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WCPS opposes bus emissions bill

Morgan testifies against 'unfunded mandate'

Morgan testifies against 'unfunded mandate'

February 25, 2009|By ERIN CUNNINGHAM

ANNAPOLIS -- Washington County Public Schools Superintendent Elizabeth Morgan testified Wednesday against a bill she says could cost the county more than $2 million.

The bill, heard by a committee Wednesday, would require public school buses to be outfitted with equipment that would reduce diesel emissions.

The bill would prohibit school districts from using a school bus unless the bus was equipped with the upgrades - which cost about $700 per bus.

Washington County Board of Education President Wayne D. Ridenour also offered written testimony opposing the bill on behalf of the school board.

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Del. Dan K. Morhaim, D-Baltimore County, sponsored the bill, which he said would help prevent respiratory illnesses for children who ride school buses and others.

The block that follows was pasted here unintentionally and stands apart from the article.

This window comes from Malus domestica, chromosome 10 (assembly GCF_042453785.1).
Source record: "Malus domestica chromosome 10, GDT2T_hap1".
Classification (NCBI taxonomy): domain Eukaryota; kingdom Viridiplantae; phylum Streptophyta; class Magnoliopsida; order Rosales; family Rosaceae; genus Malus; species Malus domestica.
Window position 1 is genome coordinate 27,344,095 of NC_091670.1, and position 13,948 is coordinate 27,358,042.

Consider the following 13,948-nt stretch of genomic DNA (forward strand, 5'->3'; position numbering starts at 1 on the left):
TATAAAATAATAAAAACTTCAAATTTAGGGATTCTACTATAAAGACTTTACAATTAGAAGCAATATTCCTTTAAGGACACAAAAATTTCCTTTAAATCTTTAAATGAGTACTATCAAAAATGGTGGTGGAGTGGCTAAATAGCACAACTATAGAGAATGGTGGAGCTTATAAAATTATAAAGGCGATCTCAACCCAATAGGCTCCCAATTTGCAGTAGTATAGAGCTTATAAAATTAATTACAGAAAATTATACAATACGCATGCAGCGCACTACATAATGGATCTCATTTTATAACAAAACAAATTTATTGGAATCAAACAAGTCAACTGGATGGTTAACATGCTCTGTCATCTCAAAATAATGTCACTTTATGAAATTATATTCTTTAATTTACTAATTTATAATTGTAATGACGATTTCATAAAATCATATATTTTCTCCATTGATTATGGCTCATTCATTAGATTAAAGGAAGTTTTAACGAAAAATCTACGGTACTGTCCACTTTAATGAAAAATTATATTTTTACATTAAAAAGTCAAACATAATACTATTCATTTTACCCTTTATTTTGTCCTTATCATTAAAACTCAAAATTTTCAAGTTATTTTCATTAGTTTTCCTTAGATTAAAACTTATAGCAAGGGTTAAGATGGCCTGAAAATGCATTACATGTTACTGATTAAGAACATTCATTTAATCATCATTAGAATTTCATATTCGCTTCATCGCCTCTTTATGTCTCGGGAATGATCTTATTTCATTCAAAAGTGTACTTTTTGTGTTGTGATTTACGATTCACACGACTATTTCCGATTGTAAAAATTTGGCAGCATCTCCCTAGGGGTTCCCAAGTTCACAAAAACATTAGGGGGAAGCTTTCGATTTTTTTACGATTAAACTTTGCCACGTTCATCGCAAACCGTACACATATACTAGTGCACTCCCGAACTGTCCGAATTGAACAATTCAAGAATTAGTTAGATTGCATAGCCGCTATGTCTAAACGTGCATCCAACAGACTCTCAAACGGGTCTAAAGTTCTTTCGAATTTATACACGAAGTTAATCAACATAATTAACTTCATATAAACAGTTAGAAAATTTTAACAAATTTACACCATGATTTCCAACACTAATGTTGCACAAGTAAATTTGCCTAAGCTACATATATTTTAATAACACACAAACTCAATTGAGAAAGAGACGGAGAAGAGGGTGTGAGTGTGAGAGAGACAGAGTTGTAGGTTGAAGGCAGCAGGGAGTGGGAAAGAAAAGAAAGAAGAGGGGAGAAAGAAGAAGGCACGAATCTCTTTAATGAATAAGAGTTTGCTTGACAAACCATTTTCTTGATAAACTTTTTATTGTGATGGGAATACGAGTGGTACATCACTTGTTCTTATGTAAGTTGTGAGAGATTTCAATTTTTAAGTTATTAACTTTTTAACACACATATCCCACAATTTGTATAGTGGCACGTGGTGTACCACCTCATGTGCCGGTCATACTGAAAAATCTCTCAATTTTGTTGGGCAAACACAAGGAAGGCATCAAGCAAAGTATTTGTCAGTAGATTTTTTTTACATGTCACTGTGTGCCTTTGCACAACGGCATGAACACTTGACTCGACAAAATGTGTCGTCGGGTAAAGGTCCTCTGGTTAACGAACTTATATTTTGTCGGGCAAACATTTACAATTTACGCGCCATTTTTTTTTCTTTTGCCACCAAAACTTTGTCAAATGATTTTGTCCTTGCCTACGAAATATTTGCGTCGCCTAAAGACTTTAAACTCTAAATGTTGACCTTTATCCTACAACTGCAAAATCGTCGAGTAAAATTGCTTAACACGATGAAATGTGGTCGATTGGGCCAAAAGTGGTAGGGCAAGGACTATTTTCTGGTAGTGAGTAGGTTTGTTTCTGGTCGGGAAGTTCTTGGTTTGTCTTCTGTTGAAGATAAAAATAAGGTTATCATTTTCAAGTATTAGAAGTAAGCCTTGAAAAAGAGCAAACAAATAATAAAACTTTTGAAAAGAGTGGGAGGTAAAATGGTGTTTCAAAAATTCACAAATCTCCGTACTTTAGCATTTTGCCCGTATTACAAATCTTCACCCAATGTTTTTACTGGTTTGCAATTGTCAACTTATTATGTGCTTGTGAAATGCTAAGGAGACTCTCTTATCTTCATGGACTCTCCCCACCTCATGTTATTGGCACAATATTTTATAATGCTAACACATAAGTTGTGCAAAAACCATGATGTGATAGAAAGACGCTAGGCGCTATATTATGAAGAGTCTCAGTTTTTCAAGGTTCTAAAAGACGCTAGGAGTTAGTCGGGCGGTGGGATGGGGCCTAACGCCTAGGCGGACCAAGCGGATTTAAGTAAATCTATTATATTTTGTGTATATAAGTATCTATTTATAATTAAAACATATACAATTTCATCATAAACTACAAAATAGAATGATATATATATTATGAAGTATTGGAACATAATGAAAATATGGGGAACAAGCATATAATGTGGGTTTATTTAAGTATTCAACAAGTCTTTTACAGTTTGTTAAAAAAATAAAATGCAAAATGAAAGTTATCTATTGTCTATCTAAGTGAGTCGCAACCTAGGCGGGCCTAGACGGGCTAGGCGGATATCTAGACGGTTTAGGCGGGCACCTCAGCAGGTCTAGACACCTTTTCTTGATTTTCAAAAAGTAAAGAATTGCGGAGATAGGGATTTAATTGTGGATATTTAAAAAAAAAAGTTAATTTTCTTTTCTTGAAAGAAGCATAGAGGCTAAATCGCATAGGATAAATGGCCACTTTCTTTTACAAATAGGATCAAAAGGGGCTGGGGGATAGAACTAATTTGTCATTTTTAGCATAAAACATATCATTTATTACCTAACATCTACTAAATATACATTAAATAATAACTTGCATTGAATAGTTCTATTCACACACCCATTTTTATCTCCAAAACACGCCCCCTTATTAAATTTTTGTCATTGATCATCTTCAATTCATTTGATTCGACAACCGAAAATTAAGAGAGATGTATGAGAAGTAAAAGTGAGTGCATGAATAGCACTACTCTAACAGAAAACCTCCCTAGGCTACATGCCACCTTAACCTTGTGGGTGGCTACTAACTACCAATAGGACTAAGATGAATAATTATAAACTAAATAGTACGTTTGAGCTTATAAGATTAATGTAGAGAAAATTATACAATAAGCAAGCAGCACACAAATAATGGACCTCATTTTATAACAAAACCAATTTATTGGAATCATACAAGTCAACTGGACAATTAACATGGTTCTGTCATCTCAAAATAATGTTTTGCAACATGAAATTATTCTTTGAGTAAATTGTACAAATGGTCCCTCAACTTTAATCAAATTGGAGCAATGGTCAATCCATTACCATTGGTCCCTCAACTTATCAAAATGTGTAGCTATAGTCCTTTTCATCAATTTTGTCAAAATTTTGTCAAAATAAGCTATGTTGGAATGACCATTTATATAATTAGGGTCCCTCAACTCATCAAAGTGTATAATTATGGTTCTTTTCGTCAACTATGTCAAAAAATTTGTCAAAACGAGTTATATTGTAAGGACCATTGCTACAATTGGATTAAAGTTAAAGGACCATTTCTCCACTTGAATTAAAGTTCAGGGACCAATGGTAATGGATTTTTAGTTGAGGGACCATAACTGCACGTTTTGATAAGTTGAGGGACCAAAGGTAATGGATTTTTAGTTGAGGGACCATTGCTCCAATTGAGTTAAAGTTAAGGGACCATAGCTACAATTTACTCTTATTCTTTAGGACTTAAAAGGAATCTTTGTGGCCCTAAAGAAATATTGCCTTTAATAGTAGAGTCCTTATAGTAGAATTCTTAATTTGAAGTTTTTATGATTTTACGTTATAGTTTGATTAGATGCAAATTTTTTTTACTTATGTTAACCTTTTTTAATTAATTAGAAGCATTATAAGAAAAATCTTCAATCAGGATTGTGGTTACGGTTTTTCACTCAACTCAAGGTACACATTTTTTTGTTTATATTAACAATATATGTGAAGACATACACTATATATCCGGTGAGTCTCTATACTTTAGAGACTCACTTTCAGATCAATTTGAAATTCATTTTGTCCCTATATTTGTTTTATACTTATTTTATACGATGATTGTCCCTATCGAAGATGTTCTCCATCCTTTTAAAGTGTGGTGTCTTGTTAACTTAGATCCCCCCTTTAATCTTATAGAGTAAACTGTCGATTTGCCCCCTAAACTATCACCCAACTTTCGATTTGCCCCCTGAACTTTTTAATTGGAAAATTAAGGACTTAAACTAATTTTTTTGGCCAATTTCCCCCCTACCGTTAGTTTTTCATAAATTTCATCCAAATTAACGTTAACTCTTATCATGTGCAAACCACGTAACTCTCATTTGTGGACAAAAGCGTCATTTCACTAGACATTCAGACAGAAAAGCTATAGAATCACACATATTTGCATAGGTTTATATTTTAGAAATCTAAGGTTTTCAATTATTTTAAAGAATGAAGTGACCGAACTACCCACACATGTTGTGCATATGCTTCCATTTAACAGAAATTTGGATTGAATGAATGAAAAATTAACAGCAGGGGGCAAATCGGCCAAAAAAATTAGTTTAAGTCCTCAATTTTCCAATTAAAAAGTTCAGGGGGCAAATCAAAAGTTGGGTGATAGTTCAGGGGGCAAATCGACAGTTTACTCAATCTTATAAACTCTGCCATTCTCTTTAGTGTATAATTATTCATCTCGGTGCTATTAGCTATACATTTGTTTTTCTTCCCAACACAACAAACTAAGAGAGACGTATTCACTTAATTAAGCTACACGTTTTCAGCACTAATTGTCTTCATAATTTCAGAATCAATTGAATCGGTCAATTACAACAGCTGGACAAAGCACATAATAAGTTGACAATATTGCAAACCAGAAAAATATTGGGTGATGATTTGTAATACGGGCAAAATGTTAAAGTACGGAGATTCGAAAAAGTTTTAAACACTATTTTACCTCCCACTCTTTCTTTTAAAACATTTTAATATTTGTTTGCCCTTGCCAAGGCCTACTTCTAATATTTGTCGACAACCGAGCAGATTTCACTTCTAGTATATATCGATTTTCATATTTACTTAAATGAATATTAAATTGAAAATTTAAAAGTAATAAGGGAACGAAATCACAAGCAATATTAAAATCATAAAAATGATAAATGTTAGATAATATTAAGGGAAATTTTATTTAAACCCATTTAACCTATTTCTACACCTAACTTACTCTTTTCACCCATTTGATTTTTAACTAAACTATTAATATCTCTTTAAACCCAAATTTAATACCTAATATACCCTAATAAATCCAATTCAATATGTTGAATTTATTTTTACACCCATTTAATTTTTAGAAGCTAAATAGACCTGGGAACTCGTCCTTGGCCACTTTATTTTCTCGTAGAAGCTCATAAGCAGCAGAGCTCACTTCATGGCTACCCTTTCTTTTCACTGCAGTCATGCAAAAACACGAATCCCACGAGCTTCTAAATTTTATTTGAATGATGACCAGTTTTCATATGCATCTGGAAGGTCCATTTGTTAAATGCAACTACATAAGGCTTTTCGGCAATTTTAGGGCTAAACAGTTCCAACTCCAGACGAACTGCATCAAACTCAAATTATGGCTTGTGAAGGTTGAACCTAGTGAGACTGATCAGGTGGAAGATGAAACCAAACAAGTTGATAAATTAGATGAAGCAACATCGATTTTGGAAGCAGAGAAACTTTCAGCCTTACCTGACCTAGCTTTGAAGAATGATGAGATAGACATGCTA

"The health consequences of diesel pollution are quite serious," Morhaim said.

Not only do diesel emissions go into the air, but they also are sucked back into the bus cabin, where the children sit, Morhaim said. The technology called for in the bill would prevent emissions from entering the cabin.

Morgan said in order to meet the demands, Washington County Public Schools would need to spend about $83,300 before October, and private bus contractors, who own their own buses, would need to spend an additional $32,900.

The bill also would call for the school system to spend between $1.2 million and $1.8 million to upgrade 96 buses before 2014. Private bus contractors would be required to spend between $250,000 and $375,000 to upgrade their buses.

Morgan said she opposed the bill because it was an "unfunded mandate" for local school systems. The state has not budgeted money for the bus upgrades.

She also said school buses are replaced about every 12 years, and it made more sense to wait until a new bus was needed. The newly purchased bus would come with the diesel emission reduction equipment called for in the bill.

The bill also is opposed by the Public School Superintendents' Association of Maryland and several other groups.

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